Patients 8 and 12 had no change in dopamine-dependent γ (MED) frequencies and were excluded from statistical analyses. Data from 11 patients were analyzed. Paired t tests showed no significant difference between the individualized and the rounded programmable frequencies in all frequencies and the voltages used between OFF and ON states (table 2). See appendix e-1 for the results regarding variations of individualized frequencies.
For the live rater, repeated-measures analysis of variance (rmANOVA) found main effects of medication states (F1 = 11.6, p = 0.007) and DBS frequencies (F7 = 5.6, p = 0.0001) on hemibody and axial scores (figure 2A). There was also significant interaction between medication states and frequencies (F1,7 = 2.4, p = 0.03). Hemibody and axial scores were lower in the ON (mean = 15.7) than OFF (mean = 20.2) states. For DBS frequencies, post hoc paired t tests showed that hemibody and axial scores for individualized γ MED (mean = 14.9) and MOVE (mean = 14.5) frequencies and HF (mean = 13.8) were significantly lower than no stimulation (mean = 20.1). When the OFF and ON states were analyzed separately, post hoc paired t tests indicated that DBS at individualized γ MED (OFF: 17.5, ON: 12.4) and MOVE (OFF: 16.4, ON: 12.7) frequencies and HF (OFF: 13.7, ON: 13.9) had significantly lower hemibody and axial scores than no stimulation (OFF: 23.1, ON: 17.1) (figure 2A).
For the video raters, rmANOVA for hemibody and axial scores without rigidity showed significant main effects of medication states (F1 = 5.3, p = 0.04) and DBS frequencies (F7 = 3.1, p = 0.006) but the effect of rater was not significant (figure 2B). Hemibody and axial scores were lower in the ON (mean = 19.2) than OFF (mean = 20.8) states. For DBS frequencies, post hoc paired t tests found that hemibody and axial scores for individualized γ MED (mean = 18.7) and MOVE (mean = 18.4) frequencies and HF (mean = 17.9) were lower than no stimulation (mean = 21.3) (figure 2B). There was no significant interaction between medication states and DBS frequencies.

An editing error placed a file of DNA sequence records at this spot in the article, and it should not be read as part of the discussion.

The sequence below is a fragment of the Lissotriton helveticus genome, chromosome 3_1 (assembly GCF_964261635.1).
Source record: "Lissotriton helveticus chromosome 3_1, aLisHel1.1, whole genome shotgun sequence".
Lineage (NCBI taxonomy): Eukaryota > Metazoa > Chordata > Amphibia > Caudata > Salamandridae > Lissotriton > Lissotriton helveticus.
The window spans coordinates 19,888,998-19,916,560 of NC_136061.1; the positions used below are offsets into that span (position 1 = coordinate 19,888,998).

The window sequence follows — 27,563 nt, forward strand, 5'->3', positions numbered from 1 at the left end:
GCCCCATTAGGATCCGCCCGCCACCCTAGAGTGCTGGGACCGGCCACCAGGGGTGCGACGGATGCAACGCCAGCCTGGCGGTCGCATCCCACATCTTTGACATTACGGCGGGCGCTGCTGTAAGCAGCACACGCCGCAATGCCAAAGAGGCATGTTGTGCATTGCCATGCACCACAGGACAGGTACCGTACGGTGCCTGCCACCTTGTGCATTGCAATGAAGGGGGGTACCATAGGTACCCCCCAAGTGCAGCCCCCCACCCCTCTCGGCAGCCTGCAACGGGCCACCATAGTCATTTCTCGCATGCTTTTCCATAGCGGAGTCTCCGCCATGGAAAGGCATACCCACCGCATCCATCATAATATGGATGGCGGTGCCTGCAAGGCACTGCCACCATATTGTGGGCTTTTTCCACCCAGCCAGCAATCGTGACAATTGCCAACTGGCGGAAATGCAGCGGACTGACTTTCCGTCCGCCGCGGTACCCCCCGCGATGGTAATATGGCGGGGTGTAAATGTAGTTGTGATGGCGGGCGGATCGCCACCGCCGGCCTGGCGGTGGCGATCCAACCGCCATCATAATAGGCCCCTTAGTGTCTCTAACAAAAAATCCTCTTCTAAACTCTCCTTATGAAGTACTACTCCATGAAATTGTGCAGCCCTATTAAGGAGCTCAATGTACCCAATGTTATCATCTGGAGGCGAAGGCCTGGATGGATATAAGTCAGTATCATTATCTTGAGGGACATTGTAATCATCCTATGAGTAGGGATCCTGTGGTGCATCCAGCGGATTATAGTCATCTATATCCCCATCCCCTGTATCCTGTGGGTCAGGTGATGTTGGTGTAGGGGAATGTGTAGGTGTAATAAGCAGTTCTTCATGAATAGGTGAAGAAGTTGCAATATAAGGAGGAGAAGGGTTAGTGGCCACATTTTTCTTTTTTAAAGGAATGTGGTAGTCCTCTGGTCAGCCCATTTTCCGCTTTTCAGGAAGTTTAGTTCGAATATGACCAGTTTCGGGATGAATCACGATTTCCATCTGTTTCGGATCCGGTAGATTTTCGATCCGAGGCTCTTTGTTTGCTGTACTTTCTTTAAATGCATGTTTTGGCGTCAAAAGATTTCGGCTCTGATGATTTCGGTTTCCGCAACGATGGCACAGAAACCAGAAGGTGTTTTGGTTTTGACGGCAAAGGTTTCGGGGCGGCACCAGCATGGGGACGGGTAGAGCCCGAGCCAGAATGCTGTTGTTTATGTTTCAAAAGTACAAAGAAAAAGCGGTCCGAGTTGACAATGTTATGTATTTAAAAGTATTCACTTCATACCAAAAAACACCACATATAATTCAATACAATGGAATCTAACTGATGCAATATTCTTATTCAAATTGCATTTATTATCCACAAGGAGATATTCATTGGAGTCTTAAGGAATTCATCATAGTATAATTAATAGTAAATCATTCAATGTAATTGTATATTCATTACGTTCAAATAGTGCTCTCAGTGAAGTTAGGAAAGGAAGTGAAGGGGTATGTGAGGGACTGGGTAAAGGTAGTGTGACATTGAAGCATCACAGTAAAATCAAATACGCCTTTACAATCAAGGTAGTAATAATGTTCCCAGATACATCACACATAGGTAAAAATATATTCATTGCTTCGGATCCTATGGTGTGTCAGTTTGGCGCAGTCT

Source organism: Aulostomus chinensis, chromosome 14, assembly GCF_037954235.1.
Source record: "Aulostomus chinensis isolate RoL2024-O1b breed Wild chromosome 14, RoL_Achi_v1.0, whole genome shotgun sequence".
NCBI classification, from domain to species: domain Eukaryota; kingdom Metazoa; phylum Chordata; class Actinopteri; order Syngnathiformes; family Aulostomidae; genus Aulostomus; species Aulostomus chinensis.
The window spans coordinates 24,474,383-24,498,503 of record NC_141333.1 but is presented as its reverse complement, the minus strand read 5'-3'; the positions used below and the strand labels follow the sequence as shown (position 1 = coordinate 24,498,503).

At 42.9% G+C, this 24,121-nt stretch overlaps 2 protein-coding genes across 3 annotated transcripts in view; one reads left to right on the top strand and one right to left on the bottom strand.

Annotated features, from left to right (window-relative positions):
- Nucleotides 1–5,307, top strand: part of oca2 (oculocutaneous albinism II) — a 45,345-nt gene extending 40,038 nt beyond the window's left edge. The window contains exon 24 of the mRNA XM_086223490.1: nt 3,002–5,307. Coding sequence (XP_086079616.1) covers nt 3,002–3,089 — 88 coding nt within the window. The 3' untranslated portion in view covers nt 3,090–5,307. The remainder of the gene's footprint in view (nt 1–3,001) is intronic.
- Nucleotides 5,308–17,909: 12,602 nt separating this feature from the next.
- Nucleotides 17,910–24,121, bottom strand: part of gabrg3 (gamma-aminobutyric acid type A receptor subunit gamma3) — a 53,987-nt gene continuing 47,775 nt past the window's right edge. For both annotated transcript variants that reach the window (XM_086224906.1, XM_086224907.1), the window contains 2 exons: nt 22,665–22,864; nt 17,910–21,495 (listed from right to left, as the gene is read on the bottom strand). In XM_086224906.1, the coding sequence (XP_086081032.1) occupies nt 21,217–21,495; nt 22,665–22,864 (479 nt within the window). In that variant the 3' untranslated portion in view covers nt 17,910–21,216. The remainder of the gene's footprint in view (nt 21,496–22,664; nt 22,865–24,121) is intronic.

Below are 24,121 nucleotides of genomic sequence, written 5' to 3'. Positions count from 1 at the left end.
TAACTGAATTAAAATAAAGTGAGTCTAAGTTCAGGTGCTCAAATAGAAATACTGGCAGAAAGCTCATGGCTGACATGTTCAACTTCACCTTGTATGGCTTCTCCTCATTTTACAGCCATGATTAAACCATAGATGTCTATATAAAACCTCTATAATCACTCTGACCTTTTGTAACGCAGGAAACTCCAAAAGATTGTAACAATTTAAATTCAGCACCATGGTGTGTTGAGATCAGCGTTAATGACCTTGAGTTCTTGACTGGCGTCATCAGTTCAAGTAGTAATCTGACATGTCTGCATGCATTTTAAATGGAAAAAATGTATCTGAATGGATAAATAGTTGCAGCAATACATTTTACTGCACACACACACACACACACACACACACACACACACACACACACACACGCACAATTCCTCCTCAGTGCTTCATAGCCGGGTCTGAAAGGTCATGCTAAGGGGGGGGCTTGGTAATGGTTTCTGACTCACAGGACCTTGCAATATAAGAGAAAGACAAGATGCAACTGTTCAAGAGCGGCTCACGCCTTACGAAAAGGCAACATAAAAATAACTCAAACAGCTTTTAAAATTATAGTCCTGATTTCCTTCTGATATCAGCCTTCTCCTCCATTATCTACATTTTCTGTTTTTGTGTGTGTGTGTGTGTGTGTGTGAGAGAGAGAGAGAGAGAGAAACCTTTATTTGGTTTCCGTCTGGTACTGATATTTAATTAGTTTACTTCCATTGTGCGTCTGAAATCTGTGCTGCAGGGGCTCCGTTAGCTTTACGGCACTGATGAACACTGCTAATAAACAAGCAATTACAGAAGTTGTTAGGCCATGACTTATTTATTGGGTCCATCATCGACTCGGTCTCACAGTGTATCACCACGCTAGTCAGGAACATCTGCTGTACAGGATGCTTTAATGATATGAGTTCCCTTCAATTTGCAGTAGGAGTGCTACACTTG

For the number of taps per 20 seconds, rmANOVA found main effects in medication states (F1 = 10.8, p = 0.008) and DBS frequencies (F7 = 2.27, p = 0.039) (figure 3). There was no significant interaction between medication states and DBS frequencies. The number of taps per 20 seconds was higher in the ON (mean = 17.4) than OFF (mean = 16.1) states. For DBS frequencies, post hoc paired t tests indicated that DBS at HF (mean = 18) had a higher number of taps per 20 seconds than those of DBS at dopamine-dependent and movement-related θ (MED: 16.6, MOVE: 16) and β frequencies (MED: 16.2, MOVE: 16.3) (figure 3). There was no significant difference in the number of taps per 20 seconds among other DBS frequencies.